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Joey Carbery: 'Devastation doesn't even describe how I'm feeling'

(Photo by Getty Images)

Joey Carbery has taken to Instagram to outline his frustration that injury will prevent him featuring for Munster in their remaining two Champions Cup pool games and for Ireland when they start their upcoming Six Nations.

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Only just back in action following an injury-hit 2019, he has now quickly returned to the sidelines after a scan on a wrist injury sustained in the PRO14 defeat to Ulster last Friday.   

“It has been confirmed the out-half sustained a wrist ligament injury and requires surgery, ruling him out for the immediate future,” read a Monday evening statement from Munster. 

After the worst was confirmed, Carbery took to social media to explain his situation. “Devastation doesn’t even describe how I’m feeling,” he wrote on Instagram. 

“Thanks for all the well wishes. Been a tough couple of months physically and mentally, and thought I was in the clear. But will be back soon, better than ever.”

(Continue reading below…)

RugbyPass recently sat down with former Munster, Ireland and Lions flanker David Wallace 

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Carbery’s start for Munster at the Kingspan Stadium was his first in his province’s No10 shirt since their May 2019 PRO14 semi-final loss to Leinster in Dublin. 

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He was stretchered away from Ireland’s World Cup warm-up win over Italy last August and while he made it back to make three appearances off the bench at the finals in Japan, he returned to Limerick with an aggravation of his ankle injury that only recently come right.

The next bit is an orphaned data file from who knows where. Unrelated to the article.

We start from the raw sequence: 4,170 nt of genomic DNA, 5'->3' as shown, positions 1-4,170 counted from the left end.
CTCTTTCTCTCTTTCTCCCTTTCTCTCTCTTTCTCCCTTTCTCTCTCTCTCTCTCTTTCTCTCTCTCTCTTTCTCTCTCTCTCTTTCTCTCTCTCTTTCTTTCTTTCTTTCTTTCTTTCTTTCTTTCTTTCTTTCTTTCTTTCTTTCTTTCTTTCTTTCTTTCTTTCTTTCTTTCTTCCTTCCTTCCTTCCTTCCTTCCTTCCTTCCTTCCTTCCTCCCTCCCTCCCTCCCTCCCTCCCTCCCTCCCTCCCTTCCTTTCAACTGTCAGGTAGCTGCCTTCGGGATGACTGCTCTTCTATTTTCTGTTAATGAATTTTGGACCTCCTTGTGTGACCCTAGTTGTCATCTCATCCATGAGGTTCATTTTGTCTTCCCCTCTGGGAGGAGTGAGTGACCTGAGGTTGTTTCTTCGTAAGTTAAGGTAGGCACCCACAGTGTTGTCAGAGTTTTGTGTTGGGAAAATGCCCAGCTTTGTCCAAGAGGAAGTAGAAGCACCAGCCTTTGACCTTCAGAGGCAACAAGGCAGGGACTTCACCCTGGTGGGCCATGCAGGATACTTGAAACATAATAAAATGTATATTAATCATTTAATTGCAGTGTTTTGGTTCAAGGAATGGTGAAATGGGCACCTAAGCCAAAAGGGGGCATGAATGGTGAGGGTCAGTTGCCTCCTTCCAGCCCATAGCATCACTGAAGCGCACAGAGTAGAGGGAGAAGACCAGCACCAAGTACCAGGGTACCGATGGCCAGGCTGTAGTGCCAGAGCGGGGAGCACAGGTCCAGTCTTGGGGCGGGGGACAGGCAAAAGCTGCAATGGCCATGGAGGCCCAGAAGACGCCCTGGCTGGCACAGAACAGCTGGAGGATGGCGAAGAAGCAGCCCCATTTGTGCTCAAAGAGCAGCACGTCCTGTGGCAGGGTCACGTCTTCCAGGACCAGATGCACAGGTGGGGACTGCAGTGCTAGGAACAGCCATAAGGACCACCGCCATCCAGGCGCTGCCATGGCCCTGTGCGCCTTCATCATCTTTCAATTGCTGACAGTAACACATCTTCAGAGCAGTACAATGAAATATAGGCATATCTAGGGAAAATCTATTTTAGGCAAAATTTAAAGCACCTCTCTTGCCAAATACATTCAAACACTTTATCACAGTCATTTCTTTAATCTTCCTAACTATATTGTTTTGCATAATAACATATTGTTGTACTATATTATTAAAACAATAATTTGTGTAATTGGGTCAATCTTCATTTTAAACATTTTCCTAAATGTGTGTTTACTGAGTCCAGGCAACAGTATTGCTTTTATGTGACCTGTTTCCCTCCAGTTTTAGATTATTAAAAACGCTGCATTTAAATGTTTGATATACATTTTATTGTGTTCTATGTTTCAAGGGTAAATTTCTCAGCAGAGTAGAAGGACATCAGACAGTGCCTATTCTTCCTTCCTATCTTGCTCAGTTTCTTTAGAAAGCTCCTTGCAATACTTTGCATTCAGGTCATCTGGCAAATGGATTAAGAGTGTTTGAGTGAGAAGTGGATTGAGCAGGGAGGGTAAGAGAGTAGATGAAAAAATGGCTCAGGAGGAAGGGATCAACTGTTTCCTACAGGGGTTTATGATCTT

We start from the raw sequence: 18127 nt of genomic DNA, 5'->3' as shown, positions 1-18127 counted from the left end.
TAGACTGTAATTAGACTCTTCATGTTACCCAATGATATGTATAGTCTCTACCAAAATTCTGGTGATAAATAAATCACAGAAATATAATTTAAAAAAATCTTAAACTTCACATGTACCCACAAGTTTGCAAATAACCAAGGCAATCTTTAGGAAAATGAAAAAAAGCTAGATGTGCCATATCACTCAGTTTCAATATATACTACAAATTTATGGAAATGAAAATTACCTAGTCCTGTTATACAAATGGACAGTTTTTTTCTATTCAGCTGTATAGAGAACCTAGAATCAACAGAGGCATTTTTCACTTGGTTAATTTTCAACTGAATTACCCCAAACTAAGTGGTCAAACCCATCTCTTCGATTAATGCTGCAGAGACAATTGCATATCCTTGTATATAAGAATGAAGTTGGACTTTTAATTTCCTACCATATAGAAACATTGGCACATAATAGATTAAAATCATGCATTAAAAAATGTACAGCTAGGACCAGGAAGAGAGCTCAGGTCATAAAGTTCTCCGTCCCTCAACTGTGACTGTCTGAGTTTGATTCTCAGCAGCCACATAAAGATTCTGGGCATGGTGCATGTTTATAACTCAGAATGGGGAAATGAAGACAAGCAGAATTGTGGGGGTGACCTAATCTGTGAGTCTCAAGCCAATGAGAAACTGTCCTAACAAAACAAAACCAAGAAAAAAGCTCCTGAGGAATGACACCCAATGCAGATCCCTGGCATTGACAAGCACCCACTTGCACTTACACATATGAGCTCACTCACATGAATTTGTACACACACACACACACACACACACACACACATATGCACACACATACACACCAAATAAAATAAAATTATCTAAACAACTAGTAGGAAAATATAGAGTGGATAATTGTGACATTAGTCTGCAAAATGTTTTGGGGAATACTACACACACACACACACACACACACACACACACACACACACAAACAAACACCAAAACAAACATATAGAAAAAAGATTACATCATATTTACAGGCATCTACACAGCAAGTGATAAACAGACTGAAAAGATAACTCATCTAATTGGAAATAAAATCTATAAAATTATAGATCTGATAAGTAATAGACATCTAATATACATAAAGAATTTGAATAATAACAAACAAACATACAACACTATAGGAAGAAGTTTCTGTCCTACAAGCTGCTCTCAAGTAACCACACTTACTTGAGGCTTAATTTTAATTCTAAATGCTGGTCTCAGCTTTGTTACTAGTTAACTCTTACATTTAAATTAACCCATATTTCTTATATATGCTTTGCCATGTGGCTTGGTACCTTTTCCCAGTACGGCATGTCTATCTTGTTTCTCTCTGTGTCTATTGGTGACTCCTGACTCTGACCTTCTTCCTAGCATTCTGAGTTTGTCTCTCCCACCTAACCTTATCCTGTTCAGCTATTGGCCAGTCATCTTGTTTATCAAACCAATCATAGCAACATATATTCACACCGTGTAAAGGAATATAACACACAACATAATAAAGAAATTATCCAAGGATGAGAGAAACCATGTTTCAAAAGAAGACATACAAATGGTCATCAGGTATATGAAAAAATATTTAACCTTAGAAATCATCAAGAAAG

He first appeared as a replacement in the post-Christmas PRO14 loss to Leinster before getting the chance to start versus Ulster.

His return to fitness was viewed in Ireland as very timely as Johnny Sexton, the national team’s first-choice ten, has been nursing a knee injury since early December.

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However, hopes that Carbery would be in the mix for the upcoming Six Nations, which opens on February 1 at home to Scotland and signals the start of the Andy Farrell era, have now been dashed.     

WATCH: RugbyPass travelled to Brecon to see how life after rugby is treating Andy Powell, one of Welsh rugby’s biggest characters on and off the pitch

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Shaylen 2 hours ago
Jack Willis' Champions Cup masterclass proves English eligibility rules need a rethink